10th Mar 2023


CHRISTOPHER LOXTON (instructed by Wordley Partnership) for the First Defendant


In these proceedings, the First Defendant, Minerva Services Delaware, Inc (“MSD”), a company registered in the US state of Delaware applies, by application notice dated 9 September 2002, to strike out the Claimant’s claim against it (“the September 2022 Application”) and, by application notice dated 3 October 2022, for strike out/summary judgment on its own counterclaim against the Claimant (“the October 2022 Application”). The Claimant, Pankim Patel, opposes both the September 2022 and the October 2022 applications.

I heard both applications on 22 and 23 February 2023. This is my judgment on respectively the September 2022 Application and on the October 2022 Application. The Second and Third Defendants to the proceedings, Mr Baxendale-Walker and Mr Slater, did not take part in the hearing before me, although Counsel attended the hearing on their behalf.


The background to these proceedings was described by Asplin LJ as “rather unusual”, on the occasion when an appeal by MSD came before the Court of Appeal: see [2023] EWCA Civ 118. The detailed procedural history of these proceedings is set out in a judgment of Mr Lance Ashworth KC, sitting as a deputy High Court judge, dated 9 May 2022: reported at [2022] EWHC 970 (Ch). Those interested may refer to both judgments, which set out the background to this matter in fuller detail.

In summary, Mr Patel began these proceedings by Part 8 Claim form in October 2021, seeking an anti-suit and anti-arbitration injunction against MSD, Mr Baxendale-Walker and Mr Slater, preventing them from taking any further steps in an arbitration in Delaware (“the Delaware Arbitration”) or commencing or pursuing any other claims or proceedings in any jurisdiction. Originally, there was no exception or carve-out for any proceedings in this jurisdiction.

Turning to the claim form, this pleads that the subject matter of the Delaware Arbitration was “substantially identical” to a claim issued by Bay Mining Consultants Ltd (“Bay”), of which Mr Slater is the de jure director (and also, I believe, the sole shareholder). Mr Patel’s case is that the Delaware Arbitration had been commenced at the behest of Mr Baxendale-Walker, following a failed application for an injunction by Bay. Although Bay had commenced proceedings against Mr Patel on 26 April 2021 in the QBD of the High Court, they were discontinued on 6 May 2021.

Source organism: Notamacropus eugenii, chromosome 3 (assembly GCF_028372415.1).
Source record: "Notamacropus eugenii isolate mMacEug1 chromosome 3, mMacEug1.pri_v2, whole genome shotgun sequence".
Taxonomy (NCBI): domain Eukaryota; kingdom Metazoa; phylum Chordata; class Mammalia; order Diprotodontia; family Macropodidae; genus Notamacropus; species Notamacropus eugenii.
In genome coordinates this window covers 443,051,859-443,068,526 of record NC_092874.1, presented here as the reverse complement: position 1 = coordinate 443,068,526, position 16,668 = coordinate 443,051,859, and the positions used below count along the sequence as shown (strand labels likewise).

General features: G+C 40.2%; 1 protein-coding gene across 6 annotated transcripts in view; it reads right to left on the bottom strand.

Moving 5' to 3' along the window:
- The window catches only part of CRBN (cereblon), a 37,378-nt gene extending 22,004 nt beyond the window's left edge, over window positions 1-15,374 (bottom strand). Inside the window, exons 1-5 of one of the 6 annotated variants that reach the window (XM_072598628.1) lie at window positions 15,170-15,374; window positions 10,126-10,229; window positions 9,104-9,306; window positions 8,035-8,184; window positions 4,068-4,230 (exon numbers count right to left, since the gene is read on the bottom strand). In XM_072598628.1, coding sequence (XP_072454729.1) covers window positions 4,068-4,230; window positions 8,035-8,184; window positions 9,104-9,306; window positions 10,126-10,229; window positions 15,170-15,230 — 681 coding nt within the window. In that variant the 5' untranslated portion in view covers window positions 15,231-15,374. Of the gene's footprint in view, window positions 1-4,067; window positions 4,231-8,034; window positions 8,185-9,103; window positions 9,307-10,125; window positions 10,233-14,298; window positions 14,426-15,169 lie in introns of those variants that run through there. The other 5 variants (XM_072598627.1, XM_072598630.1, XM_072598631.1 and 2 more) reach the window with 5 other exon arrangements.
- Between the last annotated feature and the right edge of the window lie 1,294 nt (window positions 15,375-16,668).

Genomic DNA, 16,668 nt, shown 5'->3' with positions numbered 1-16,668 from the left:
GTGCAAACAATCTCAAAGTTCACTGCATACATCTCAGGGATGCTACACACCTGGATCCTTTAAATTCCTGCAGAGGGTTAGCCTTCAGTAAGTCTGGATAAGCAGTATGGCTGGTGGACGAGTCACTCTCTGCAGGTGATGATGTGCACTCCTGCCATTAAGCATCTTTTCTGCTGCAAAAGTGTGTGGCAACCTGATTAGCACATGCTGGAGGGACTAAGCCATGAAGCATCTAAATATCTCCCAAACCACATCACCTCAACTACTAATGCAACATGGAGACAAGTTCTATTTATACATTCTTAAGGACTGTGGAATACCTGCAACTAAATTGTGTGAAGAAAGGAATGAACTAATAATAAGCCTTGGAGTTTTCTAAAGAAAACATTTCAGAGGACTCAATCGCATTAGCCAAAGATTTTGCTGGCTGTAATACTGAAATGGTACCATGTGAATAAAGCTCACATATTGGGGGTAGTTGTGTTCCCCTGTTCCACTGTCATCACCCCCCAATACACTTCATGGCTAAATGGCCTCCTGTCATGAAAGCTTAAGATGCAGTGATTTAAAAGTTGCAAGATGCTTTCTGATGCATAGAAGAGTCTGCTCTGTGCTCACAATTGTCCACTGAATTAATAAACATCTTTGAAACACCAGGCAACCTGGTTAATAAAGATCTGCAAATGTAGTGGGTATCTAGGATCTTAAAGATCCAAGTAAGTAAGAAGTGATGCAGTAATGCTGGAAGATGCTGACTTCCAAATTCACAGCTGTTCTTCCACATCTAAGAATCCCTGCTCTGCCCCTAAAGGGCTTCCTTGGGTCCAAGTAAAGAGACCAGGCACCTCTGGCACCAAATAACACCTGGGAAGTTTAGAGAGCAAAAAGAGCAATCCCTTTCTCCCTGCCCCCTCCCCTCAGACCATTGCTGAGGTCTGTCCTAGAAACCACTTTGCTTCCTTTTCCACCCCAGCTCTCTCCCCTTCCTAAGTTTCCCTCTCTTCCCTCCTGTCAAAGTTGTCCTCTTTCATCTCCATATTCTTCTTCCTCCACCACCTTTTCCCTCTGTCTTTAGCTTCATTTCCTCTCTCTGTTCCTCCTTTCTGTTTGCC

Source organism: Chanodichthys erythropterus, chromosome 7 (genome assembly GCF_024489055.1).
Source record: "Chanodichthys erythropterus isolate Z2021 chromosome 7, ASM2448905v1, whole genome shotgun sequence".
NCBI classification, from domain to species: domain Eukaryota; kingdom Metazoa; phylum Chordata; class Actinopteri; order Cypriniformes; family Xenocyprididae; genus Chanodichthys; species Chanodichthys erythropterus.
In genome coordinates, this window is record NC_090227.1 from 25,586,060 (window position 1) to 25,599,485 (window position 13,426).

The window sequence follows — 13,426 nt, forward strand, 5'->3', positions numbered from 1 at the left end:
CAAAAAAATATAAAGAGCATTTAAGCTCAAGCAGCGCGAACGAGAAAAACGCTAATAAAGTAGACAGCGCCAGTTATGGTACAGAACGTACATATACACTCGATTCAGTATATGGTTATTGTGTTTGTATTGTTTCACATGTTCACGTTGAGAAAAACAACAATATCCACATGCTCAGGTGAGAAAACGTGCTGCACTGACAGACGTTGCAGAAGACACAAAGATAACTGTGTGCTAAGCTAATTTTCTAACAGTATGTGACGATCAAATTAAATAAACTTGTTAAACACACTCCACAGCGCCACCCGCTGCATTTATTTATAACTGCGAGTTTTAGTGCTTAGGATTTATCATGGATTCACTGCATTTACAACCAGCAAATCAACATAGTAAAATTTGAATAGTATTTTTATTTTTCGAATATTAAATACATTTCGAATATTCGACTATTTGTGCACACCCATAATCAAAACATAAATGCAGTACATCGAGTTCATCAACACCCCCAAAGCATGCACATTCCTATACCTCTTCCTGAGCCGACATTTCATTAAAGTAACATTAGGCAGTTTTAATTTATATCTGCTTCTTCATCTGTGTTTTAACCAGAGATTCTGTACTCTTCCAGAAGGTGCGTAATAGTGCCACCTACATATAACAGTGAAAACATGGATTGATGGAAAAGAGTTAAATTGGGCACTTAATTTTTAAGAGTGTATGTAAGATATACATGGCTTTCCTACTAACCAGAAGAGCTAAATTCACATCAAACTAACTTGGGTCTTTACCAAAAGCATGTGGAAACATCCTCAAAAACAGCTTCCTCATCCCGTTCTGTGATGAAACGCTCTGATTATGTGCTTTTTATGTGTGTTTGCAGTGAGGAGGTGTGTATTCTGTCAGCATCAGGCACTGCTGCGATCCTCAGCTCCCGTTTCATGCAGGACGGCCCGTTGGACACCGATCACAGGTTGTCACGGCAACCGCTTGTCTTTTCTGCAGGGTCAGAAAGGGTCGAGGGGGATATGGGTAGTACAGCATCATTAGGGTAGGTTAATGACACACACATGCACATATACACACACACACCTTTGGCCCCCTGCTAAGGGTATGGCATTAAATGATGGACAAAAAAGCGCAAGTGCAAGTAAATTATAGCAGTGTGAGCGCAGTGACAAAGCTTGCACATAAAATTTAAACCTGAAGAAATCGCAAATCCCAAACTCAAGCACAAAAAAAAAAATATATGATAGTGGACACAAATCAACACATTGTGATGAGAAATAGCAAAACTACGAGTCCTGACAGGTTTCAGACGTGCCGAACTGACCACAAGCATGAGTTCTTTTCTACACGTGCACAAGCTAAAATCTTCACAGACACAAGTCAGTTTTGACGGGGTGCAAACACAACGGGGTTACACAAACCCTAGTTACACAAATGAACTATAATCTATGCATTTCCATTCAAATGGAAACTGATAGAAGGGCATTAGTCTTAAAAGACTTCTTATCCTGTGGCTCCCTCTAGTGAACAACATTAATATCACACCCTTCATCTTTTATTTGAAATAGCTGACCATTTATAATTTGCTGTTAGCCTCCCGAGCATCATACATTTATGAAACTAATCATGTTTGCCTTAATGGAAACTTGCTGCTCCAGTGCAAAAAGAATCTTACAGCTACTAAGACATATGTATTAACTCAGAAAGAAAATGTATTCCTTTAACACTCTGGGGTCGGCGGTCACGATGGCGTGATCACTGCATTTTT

Tipples J heard Bay’s injunction application on 30 April 2021 and refused to grant it. Bay had sued in those proceedings as assignee of the benefits of a purported Deed of Fiduciary Declaration from 2008 (“the 2008 Deed”) and a further Deed of Fiduciary Declaration from 2021 (“the 2021 Deed”), under which it was claimed that Mr Patel held in excess of £11 million on trust for the principal under the Deeds. Tipples J, in a judgment reported at [2021] EWHC 1304 (QB), indicated that there was a “myriad of points” which could be made about the alleged assignment, but that she would make just one, namely, that the document did not comply with section 53(1)(c) of the Law of Property Act 1925: see at [16]. That was one of the reasons which led Tipples J to refuse to grant the injunction sought by Bay, but was not the only one.

Following those failed proceedings, MSD was incorporated in Delaware in June 2021. MSD now claims that it is the lawful assignee of sums claimed from MSD Belize 2018. It appears common ground that the arbitration was, at least in essence, in respect of the same sums claimed to have been advanced to Mr Patel under or arising out of or in connection with the 2008 Deed and 2021 Deed.

Mr Patel challenged the jurisdiction of the arbitrator in Delaware on the ground that there was no enforceable arbitration agreement. Before the arbitrator had given any ruling, Mr Patel commenced these Part 8 proceedings. On 27 December 2021, the arbitrator held that as there was a dispute as to whether there was an enforceable arbitration clause, a matter which he did not have jurisdiction to determine, he could not proceed.

Thereafter, MSD obtained the Delaware equivalent of freezing relief (a status quo order) from the Chancery Court in Delaware on 27 January 2022, on a without notice application. That relief was discharged by an order dated 7 February 2022.

Before Mr Ashworth, MSD alleged that Mr Patel had signed both Deeds under which he acknowledged that monies paid to him by Minerva Services Ltd (“Minerva BVI”), a BVI incorporated company, or by Baxendale Walker LLP, or any other representative as defined, were held for the benefit of Minerva BVI. It was also said that Mr Patel received sums totalling £9.4 million and that he holds those sums on trust for Minerva BVI in accordance with the 2008 Deed.

Click here to read this judgment in full.


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